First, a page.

“Public safety is not the area to be cutting,” Mr. Luparella told the Town Board.

Animal Control Officer Sean McCabe, site plan reviewer Theresa Masin, Juvenile Aid Bureau secretary Cheryl Behr, Community Development department program technician Liz Plouff and Mr. Zitek also made their cases as to why they believed their jobs should not be cut, as the supervisor has proposed.

Mr. McCabe noted taht he is one of only two Animal Control Officers in the town. As for Ms. Masin, she said town officials had pledged to streamline the review process when they took office, and that eliminating a planning position will do the opposite. She said applications she has reviewed that have been approved also generated about $150,000 in fees for the town. Ms. Plouff said she has been responsible for obtaining and managing grant money for the town, while Ms. Behr said her position also is vital to maintaining grants obtained by the JAB.

Councilman John Dunleavy and Councilwoman Jodi Giglio both publicly stated support for restoring the fire marshal position.

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This post was originally published Oct. 20, 2010

10/31/10 6:30pm

Assemblyman Marc Alessi (D-Shoreham) has introduced two bills aimed at job creation on Long Island.

The first would increase tax credits for start-up companies. His second bill, if it were to become law, would give tax credits to investors as an incentive to invest in companies in the state, and would also give tax credits to companies for expenses such as testing, prototyping, designing, lab equipment, product promotion, market research and licensing fees.

Mr. Alessi argued that New York State lacks the business ecosystem to foster innovation, but has a wealth of potential jobs looming due to the state’s many assets, including the workforce, research and patents. The state is currently losing jobs to places with similar tax issues, he said, such as Boston, Mass., Silicon Valley, Calif., and Houston, Texas.

Mr. Alessi, who chairs the Assembly’s subcommittee on the emerging workforce, said the state needs to offer assistance in business planning and, most importantly, provide incentives for investors to grow small businesses in the state. His recommendations come after a year of researching New York’s assets, the findings of which he published in a report released Monday.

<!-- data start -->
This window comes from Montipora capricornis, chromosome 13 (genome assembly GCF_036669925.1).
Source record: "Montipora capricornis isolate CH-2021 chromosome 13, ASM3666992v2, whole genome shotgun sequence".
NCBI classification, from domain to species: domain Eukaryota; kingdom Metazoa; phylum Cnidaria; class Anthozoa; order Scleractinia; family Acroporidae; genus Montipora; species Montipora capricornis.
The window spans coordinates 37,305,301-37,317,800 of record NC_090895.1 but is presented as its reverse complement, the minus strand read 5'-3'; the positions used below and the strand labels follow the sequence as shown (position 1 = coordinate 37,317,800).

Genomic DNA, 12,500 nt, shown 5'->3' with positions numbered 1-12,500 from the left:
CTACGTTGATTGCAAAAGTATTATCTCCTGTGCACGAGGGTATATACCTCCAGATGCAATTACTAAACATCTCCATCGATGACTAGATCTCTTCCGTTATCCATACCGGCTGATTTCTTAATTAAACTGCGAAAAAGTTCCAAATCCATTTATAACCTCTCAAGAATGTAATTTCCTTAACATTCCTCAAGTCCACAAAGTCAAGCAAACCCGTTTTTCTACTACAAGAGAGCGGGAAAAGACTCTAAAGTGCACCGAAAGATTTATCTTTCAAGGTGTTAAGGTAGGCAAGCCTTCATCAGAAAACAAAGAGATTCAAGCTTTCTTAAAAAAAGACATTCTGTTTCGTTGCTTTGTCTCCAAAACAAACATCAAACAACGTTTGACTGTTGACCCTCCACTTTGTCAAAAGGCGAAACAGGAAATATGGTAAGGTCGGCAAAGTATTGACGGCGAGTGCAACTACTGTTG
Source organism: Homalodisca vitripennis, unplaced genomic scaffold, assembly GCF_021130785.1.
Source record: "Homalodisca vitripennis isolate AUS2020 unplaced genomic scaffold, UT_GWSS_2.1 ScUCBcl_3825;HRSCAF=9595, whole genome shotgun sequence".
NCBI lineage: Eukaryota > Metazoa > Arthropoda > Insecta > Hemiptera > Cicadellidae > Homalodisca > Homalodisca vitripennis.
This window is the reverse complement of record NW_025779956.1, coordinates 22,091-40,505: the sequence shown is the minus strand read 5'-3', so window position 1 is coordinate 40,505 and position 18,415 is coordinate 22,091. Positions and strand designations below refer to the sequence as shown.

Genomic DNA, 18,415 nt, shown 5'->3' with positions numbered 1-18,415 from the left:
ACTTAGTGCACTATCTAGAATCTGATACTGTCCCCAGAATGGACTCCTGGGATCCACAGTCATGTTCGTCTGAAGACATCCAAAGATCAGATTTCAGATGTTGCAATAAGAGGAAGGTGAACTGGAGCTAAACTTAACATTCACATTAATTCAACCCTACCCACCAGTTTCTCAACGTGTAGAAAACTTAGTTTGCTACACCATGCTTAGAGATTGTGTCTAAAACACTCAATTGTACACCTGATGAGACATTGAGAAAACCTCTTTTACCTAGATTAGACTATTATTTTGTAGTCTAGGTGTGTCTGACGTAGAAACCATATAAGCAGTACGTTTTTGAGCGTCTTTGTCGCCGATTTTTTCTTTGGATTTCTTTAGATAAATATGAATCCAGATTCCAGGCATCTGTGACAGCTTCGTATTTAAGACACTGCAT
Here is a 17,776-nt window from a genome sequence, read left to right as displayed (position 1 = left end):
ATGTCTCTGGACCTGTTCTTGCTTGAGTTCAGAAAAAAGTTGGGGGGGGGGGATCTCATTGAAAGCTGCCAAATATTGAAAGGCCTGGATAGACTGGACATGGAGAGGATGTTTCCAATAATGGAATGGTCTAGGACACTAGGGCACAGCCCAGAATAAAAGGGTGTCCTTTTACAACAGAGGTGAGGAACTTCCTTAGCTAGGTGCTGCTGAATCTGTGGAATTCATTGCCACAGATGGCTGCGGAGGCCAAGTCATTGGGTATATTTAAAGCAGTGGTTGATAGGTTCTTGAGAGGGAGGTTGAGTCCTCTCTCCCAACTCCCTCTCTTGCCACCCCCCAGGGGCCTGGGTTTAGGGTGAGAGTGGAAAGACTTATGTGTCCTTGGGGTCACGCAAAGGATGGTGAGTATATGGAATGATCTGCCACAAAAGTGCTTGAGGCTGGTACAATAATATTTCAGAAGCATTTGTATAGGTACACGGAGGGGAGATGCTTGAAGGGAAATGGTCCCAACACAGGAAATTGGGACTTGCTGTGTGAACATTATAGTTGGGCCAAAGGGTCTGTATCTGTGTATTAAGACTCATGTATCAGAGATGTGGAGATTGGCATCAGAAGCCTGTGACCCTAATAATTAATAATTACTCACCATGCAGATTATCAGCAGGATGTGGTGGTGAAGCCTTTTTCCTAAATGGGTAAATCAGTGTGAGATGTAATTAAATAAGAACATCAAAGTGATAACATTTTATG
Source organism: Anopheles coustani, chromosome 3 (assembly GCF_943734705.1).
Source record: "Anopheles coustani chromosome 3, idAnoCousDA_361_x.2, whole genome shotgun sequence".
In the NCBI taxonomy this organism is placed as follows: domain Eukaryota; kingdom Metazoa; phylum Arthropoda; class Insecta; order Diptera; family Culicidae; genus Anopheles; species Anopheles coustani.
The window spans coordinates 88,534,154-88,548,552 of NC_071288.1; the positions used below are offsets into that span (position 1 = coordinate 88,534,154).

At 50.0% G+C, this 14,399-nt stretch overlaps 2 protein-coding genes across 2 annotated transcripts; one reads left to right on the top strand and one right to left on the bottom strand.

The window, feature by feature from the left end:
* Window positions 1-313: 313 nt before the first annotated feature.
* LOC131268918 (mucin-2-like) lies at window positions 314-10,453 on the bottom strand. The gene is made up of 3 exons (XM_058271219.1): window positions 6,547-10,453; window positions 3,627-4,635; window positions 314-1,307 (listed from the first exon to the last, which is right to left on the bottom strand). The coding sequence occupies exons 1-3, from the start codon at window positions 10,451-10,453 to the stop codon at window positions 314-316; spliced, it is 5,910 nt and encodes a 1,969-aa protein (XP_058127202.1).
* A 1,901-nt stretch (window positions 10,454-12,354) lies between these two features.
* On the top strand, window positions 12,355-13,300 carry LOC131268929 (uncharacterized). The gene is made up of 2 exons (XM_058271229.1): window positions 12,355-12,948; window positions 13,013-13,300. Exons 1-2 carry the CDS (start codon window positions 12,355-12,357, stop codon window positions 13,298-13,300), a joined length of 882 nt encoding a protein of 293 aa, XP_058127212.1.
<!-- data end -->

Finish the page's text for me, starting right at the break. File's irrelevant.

“We have more engineers and researchers per capita in our area than most other areas in the U.S.,” he said at a press event in Shoreham. “With that intellectual quotient, we should be doing a whole lot more in terms of creating new products and creating new jobs.”

The goal of both bills is help facilitate the process of turning concepts into products.

“This is the new model for creating jobs in New York State,” he said. “The old model of throwing tax money at a target to bring retail jobs to New York State — those jobs are coming anyway, and it’s a waste of our tax dollars.

“These targeted tax credits will make a difference and will create good-paying jobs right here in our community,” Mr. Alessi said.

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This post was originally published Oct. 13

10/27/10 2:08pm
10/27/2010 2:08 PM

KATHARINE SCHROEDER PHOTO Handyman Ernie Fox checks equipment on a boat at Sea Tow in Southold, where, after a brief hiccup in 2008 that required workers to accept a pay cut to save jobs, salary levels were soon restored and the company continues to grow. Local business owners’ outlook on the future balances optimism with caution.

A sampling of North Fork business owners shows they are more optimistic than pessimistic about the regional job market.

Some admit the economic downturn has resulted in some layoffs or loss of jobs through attrition. And they agree some jobs won’t be recovered because remaining personnel will cover the bases.


The most optimistic picture was drawn by Atlantis Marine World general manager Brian DeLuca. Because the company is in the process of building a 100-room Hyatt Place hotel, banquet center and exhibit space adjacent to the Riverhead aquarium, it has been a year for creating construction jobs.

Mr. DeLuca estimated that 150 construction workers are employed at the site. He’s already hiring staff for the hotel, banquet center and exhibit space, anticipating that 75 to 125 permanent jobs will be created. Although still about eight months away from opening, Mr. DeLuca wants them to be ready to hit the ground running on opening day.